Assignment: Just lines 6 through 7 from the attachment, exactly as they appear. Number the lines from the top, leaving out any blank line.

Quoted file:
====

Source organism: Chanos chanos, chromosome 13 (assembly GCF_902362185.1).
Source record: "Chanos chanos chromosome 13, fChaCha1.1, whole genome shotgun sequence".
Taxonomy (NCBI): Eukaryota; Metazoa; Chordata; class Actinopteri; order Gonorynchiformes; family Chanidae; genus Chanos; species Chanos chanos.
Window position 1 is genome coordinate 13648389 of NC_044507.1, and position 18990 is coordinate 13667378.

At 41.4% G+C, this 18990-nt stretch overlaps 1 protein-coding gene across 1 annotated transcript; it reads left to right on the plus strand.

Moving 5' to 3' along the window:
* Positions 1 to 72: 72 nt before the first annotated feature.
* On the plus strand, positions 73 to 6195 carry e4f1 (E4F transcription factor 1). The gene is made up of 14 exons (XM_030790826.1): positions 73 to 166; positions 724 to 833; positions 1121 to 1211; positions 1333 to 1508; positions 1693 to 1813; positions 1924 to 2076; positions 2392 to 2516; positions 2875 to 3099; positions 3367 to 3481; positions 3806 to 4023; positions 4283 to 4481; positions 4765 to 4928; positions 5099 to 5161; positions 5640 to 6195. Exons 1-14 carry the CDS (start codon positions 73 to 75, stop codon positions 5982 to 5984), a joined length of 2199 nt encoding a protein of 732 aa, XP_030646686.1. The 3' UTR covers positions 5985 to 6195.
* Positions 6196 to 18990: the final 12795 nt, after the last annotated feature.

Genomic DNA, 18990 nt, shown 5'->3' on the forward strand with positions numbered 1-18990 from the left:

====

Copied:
Moving 5' to 3' along the window:
* Positions 1 to 72: 72 nt before the first annotated feature.